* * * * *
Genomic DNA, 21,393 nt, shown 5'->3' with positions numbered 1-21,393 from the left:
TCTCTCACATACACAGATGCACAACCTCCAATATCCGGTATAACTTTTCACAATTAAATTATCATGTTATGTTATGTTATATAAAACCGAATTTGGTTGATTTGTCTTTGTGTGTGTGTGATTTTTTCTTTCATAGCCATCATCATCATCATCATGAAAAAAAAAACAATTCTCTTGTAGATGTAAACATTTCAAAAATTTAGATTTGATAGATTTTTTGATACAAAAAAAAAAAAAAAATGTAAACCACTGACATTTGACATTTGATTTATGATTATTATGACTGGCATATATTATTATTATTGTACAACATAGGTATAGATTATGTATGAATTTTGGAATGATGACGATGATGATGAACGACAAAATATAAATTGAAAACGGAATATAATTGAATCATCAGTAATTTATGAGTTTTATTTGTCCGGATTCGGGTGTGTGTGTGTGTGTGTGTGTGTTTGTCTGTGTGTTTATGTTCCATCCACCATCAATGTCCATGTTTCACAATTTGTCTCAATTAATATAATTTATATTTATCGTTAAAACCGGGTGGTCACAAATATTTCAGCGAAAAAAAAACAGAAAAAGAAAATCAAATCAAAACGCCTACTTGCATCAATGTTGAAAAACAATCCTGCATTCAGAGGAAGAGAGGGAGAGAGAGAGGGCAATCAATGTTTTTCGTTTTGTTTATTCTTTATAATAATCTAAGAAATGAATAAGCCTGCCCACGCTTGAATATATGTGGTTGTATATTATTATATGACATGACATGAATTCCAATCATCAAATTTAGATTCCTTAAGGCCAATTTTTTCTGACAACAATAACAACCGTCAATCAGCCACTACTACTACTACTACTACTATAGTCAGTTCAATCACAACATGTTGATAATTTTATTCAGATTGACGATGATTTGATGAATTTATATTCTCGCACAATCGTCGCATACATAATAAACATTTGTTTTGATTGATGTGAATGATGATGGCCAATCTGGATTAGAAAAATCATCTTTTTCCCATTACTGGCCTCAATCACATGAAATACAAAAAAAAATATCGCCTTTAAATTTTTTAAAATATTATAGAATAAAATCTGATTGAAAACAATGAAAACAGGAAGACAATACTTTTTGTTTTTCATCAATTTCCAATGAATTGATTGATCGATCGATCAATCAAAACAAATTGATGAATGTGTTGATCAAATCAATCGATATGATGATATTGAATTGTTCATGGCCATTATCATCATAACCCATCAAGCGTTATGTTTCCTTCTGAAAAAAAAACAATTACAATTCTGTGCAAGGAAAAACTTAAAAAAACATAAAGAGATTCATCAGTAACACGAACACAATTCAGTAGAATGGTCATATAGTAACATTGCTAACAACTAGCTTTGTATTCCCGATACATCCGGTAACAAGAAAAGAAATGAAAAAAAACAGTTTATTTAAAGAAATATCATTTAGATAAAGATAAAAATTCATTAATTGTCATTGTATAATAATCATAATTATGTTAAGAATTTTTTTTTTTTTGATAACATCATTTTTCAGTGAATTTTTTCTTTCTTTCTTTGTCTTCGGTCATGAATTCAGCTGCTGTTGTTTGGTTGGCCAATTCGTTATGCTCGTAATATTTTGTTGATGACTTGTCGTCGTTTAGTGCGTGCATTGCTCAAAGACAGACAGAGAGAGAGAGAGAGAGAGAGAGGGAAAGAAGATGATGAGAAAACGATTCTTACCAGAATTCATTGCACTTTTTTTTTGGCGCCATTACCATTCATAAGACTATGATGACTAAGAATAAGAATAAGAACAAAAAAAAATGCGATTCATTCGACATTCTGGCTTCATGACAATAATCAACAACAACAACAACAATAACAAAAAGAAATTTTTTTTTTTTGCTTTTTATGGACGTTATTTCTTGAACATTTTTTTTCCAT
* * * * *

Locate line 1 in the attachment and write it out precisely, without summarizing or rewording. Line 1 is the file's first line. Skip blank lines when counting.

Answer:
Genomic DNA, 21,393 nt, shown 5'->3' with positions numbered 1-21,393 from the left: